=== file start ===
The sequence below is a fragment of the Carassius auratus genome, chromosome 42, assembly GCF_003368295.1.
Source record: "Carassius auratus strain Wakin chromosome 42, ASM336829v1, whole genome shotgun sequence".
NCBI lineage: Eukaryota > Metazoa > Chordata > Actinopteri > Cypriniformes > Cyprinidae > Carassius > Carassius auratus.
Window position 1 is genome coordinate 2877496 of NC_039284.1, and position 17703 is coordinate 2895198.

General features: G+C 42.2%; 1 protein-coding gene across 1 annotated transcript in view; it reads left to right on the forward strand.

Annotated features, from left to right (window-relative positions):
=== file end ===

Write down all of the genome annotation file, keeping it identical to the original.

The sequence below is a fragment of the Carassius auratus genome, chromosome 42, assembly GCF_003368295.1.
Source record: "Carassius auratus strain Wakin chromosome 42, ASM336829v1, whole genome shotgun sequence".
NCBI lineage: Eukaryota > Metazoa > Chordata > Actinopteri > Cypriniformes > Cyprinidae > Carassius > Carassius auratus.
Window position 1 is genome coordinate 2877496 of NC_039284.1, and position 17703 is coordinate 2895198.

General features: G+C 42.2%; 1 protein-coding gene across 1 annotated transcript in view; it reads left to right on the forward strand.

Annotated features, from left to right (window-relative positions):